comScore

The hater's guide to being grateful

These two men are named Hector and Raymond. This is them cleaning the leaves off gravemarkers at Lakewood Cemetery in south Minneapolis, circa 2014.

These two men are named Hector and Raymond. This is them cleaning the leaves off gravemarkers at Lakewood Cemetery in south Minneapolis, circa 2014. Angela Jimenez

Thanksgiving is among the last living American holidays, that rare breed of day that still means what it says.

Valentine’s Day is about Hallmark, Christmas is about Target and Best Buy and Amazon.com, Halloween is about Nestle, “President’s Day” pretty much exists to give teachers and public employees a day off, Veterans Day and Labor Day could (should!) be very meaningful but are mostly used to arrange bar dates and barbecues. (For what it’s worth, we bet those laborers and those soldiers would like nothing more to know that people are taking a day off and spending time with one another; they fought and, on many occasions, literally died for you to have that right.)

Thanksgiving, though? It’s still real, and still correct. Simple. It’s about people getting together and cooking food for one another, trading recipes and pouring drinks, and enjoying each other’s company. Making each other laugh, listening to each other tell stories, and, when necessary, offering consolation. Caring for one another. No more, no less.

We gather ‘round a big table (or a small one; hey, it’s your party to plan!) and say grace (though only if you want to!) and try smiling at each other and being civil. It’s not always easy. But what is?
And we (or some of us, anyway) feast on a bird whose brothers and sisters are (in my chosen neighborhood, anyway) quite literally stalking the streets, a frightening gang of hellraisers who seem to be quite literally plotting our deaths. (Leave Ivan alone!)

Franklin kinda wanted to make turkeys the national bird. LOL, Ben. No! Eagles. They’re brave and badass and care for their young. At least eagles know better than to peck at and eat their own, and don’t panic in the rain.

A few weeks ago we at City Pages were plotting a story about the 2018 elections -- "the hater's guide," we called it, because everything seems to fucking suck right now -- and this author met with two young reporters to figure out which of us was doing what. One of them, a young queer woman, began idly drawing on a napkin as we spoke. She drew a bee visiting a plant.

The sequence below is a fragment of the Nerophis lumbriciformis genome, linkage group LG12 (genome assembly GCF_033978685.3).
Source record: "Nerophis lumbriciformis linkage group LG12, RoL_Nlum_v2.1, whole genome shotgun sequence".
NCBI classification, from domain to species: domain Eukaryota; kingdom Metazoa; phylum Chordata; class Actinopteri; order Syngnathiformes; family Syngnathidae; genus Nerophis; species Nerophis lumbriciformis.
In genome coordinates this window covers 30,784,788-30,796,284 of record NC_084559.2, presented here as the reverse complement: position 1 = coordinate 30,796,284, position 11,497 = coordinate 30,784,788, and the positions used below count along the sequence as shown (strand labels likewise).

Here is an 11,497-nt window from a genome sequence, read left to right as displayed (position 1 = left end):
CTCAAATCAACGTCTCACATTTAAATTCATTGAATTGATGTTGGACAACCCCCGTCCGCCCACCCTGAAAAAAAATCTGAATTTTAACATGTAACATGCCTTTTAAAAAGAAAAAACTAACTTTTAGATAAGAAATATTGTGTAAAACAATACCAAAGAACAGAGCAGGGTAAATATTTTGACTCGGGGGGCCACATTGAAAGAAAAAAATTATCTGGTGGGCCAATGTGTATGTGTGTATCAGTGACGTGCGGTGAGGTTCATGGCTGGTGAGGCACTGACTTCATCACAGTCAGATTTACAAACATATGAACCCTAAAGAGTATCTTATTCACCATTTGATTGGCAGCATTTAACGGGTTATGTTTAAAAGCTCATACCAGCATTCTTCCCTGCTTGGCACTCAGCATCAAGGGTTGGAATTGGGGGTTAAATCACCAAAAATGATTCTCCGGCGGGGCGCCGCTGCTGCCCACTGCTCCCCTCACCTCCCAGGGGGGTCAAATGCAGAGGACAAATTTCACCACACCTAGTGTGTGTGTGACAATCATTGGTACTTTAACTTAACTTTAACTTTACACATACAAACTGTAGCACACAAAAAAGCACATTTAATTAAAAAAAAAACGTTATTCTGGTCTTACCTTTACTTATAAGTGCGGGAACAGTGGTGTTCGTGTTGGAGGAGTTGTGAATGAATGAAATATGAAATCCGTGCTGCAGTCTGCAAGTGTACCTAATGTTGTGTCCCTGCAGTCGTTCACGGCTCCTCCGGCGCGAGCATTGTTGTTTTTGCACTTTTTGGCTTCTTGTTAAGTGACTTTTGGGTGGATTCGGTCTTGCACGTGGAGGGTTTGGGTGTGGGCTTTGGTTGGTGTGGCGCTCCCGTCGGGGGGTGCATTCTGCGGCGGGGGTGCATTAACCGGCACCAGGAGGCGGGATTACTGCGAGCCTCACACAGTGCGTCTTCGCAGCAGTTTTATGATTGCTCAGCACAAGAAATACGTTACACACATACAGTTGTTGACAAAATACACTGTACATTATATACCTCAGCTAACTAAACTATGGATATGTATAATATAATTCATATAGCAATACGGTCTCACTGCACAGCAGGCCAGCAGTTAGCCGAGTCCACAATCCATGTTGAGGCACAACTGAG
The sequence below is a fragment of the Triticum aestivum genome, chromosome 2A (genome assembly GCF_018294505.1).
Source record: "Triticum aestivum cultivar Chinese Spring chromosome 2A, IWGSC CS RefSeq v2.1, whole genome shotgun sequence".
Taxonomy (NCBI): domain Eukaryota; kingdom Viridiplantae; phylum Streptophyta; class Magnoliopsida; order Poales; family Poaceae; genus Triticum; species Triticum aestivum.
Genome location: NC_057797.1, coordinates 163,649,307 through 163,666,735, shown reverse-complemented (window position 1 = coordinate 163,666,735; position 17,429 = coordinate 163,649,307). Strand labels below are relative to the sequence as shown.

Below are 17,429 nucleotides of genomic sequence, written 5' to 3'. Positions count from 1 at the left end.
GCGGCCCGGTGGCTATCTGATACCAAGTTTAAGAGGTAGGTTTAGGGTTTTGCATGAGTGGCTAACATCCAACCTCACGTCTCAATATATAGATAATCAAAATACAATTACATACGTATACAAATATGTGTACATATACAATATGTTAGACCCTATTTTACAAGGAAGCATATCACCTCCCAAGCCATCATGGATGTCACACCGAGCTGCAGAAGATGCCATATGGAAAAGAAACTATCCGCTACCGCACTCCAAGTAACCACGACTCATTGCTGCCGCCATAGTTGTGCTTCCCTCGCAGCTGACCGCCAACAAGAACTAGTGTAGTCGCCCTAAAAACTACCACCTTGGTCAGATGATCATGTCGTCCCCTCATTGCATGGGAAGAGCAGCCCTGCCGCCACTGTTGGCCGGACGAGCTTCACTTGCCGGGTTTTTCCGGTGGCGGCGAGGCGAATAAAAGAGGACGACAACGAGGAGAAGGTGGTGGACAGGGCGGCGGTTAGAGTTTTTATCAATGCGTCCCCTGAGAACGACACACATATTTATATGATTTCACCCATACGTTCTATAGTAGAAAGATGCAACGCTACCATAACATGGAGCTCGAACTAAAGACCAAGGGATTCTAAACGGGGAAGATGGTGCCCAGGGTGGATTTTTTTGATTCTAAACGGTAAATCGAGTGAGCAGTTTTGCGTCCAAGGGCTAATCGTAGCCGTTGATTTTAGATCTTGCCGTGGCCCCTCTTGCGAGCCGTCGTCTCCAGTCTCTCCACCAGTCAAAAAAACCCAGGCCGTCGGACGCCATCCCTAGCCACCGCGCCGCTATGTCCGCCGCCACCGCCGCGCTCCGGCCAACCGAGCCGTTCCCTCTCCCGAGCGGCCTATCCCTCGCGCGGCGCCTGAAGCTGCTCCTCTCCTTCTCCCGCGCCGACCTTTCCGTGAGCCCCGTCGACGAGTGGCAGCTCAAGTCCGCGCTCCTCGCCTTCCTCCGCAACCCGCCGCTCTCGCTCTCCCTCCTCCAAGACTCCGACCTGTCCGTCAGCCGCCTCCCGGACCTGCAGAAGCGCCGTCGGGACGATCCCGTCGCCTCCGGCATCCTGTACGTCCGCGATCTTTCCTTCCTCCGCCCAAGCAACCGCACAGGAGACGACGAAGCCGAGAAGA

At the time I didn't make much of it. Later she left the bar, and left the napkin drawing behind. I grabbed it and took it home. It later occurred to me there were people in those elections we were writing about who are quite literally anti-bee, because they're into pollution, and pesticides, and hate certain scientific facts, and think the way you grow plants is to pump the living thing full of drugs and dump pigshit on it.

My side won the election, and I think my country's gonna make it.

Just barely. Still! Who knew?

Maybe my favorite line (top 10 for me, anyway) in literature is from Kurt Vonnegut, our most recent Mark Twain figure. Vonnegut survived the Dresden bombing and wrote a masterpiece called Slaughterhouse Five. The last chapter of that book, a merger of Vonnegut's story of survival and some weird futuristic space travel plotline, begins like this (it's an abrupt departure!):

"Robert Kennedy, whose summer home is eight miles from the home I live in all year round, was shot two nights ago. He died last night. So it goes.

Martin Luther King was shot a month ago. He died, too. So it goes. And every day my Government gives me a count of corpses created by military science in Vietnam. So it goes.

My father died many years ago now—of natural causes. So it goes. He was a sweet man. He was a gun nut, too. He left me his guns. They rust."

That last line, “They rust,” is the one I like most.

It occurs to me, makes me sad, that 50 years ago this year a man sat in an empty building and waited until he could draw a bead on Martin Luther King, whose sin was being born. Here's Martin’s last speech. It's great.

The night Martin died, Bobby Kennedy had to get off a plane and announce to his audience of young activists that Martin was dead, and quote Aeschylus to them (and yes, I'm a little mad at the eagle who killed Aeschylus) -- aaaaaaanyway, here's Bobby's speech. (It's great.)